The film stack-up approach, a newer innovation, would have core product as the center layer followed by layers of pre-preg and copper material developed above and below to form the last number of layers required by the board style, sort of like Dagwood building a sandwich. This approach permits the manufacturer flexibility in how the board layer densities are combined to meet the completed product thickness requirements by varying the variety of sheets of pre-preg in each layer. As soon as the product layers are completed, the whole stack is subjected to heat and pressure that triggers the adhesive in the pre-preg to bond the core and pre-preg layers together into a single entity.
The procedure of manufacturing printed circuit boards follows the actions listed below for a lot of applications.
The procedure of figuring out materials, processes, and requirements to satisfy the customer's requirements for the board style based upon the Gerber file information supplied with the order.
The procedure of moving the Gerber file data for a layer onto an etch withstand film that is placed on the conductive copper layer.
The standard process of exposing the copper and other areas unprotected by the etch resist movie to a chemical that eliminates the unprotected copper, leaving the safeguarded copper pads and traces in place; more recent processes use plasma/laser etching rather of chemicals to remove the copper material, allowing finer line definitions.
The process of lining up the conductive copper and insulating dielectric layers and pushing them under heat to activate the adhesive in the dielectric layers to form a strong board material.
The procedure of drilling all the holes for plated through applications; a second drilling procedure is utilized for holes that are not to be plated through. Details on hole location and size is included in the drill drawing file.
The procedure of using copper plating to the pads, traces, and drilled through holes that are to be plated through; boards are positioned in an electrically charged bath of copper.
This is required when holes are to be drilled through a copper area however the hole is not to be plated through. Prevent this procedure if possible since it includes cost to the finished board.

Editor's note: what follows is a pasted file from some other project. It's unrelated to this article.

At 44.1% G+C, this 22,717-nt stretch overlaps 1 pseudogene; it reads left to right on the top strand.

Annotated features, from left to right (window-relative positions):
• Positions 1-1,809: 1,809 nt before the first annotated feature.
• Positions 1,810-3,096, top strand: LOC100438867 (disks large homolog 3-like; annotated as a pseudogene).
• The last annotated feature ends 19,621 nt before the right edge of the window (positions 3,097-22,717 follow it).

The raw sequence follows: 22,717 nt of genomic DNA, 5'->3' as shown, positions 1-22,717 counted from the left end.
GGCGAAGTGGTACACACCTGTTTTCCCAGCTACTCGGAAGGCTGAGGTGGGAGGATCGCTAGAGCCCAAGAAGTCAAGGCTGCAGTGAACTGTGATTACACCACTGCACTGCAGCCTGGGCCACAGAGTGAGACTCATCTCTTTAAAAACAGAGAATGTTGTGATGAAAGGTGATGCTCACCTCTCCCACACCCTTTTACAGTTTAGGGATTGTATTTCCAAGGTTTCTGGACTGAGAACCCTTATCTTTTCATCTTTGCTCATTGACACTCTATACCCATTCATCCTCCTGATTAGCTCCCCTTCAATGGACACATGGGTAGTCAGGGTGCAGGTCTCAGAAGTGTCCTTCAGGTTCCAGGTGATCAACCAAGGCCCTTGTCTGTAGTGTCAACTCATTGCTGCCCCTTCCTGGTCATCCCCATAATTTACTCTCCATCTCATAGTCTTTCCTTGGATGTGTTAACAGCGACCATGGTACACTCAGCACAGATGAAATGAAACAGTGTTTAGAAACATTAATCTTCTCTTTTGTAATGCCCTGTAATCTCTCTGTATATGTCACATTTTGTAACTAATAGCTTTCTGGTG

The procedure of applying a protective ISO 9001 Accreditation masking product, a solder mask, over the bare copper traces or over the copper that has had a thin layer of solder used; the solder mask secures versus environmental damage, provides insulation, safeguards versus solder shorts, and safeguards traces that run between pads.
The process of finishing the pad areas with a thin layer of solder to prepare the board for the ultimate wave soldering or reflow soldering procedure that will happen at a later date after the elements have been positioned.
The process of using the markings for part classifications and element describes to the board. May be applied to simply the top or to both sides if elements are installed on both leading and bottom sides.
The procedure of separating multiple boards from a panel of identical boards; this process likewise allows cutting notches or slots into the board if required.
A visual evaluation of the boards; also can be the process of checking wall quality for plated through holes in multi-layer boards by cross-sectioning or other methods.
The procedure of looking for continuity or shorted connections on the boards by means applying a voltage between different points on the board and identifying if an existing circulation happens. Relying on the board intricacy, this process may require a specifically developed test fixture and test program to incorporate with the electrical test system used by the board manufacturer.